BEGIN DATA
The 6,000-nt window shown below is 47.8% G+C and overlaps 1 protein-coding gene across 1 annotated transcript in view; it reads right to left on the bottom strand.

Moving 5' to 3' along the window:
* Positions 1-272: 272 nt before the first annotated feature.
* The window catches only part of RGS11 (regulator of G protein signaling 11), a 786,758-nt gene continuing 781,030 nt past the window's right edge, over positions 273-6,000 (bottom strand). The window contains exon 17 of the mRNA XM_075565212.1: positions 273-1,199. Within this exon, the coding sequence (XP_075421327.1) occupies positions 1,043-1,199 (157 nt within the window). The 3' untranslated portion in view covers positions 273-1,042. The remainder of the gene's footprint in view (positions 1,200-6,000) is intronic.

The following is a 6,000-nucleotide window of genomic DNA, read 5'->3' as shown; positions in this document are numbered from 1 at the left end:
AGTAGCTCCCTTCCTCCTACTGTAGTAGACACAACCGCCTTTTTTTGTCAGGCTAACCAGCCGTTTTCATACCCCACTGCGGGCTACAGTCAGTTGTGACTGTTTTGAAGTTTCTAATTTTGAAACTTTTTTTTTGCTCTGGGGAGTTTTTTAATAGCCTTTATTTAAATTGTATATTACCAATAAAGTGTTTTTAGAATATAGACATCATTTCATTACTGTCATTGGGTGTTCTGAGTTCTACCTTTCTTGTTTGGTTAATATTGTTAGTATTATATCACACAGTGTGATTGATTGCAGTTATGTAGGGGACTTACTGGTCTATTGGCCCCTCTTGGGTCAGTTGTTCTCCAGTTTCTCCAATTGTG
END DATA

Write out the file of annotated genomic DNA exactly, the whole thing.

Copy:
The 6,000-nt window shown below is 47.8% G+C and overlaps 1 protein-coding gene across 1 annotated transcript in view; it reads right to left on the bottom strand.

Moving 5' to 3' along the window:
* Positions 1-272: 272 nt before the first annotated feature.
* The window catches only part of RGS11 (regulator of G protein signaling 11), a 786,758-nt gene continuing 781,030 nt past the window's right edge, over positions 273-6,000 (bottom strand). The window contains exon 17 of the mRNA XM_075565212.1: positions 273-1,199. Within this exon, the coding sequence (XP_075421327.1) occupies positions 1,043-1,199 (157 nt within the window). The 3' untranslated portion in view covers positions 273-1,042. The remainder of the gene's footprint in view (positions 1,200-6,000) is intronic.

The following is a 6,000-nucleotide window of genomic DNA, read 5'->3' as shown; positions in this document are numbered from 1 at the left end:
AGTAGCTCCCTTCCTCCTACTGTAGTAGACACAACCGCCTTTTTTTGTCAGGCTAACCAGCCGTTTTCATACCCCACTGCGGGCTACAGTCAGTTGTGACTGTTTTGAAGTTTCTAATTTTGAAACTTTTTTTTTGCTCTGGGGAGTTTTTTAATAGCCTTTATTTAAATTGTATATTACCAATAAAGTGTTTTTAGAATATAGACATCATTTCATTACTGTCATTGGGTGTTCTGAGTTCTACCTTTCTTGTTTGGTTAATATTGTTAGTATTATATCACACAGTGTGATTGATTGCAGTTATGTAGGGGACTTACTGGTCTATTGGCCCCTCTTGGGTCAGTTGTTCTCCAGTTTCTCCAATTGTG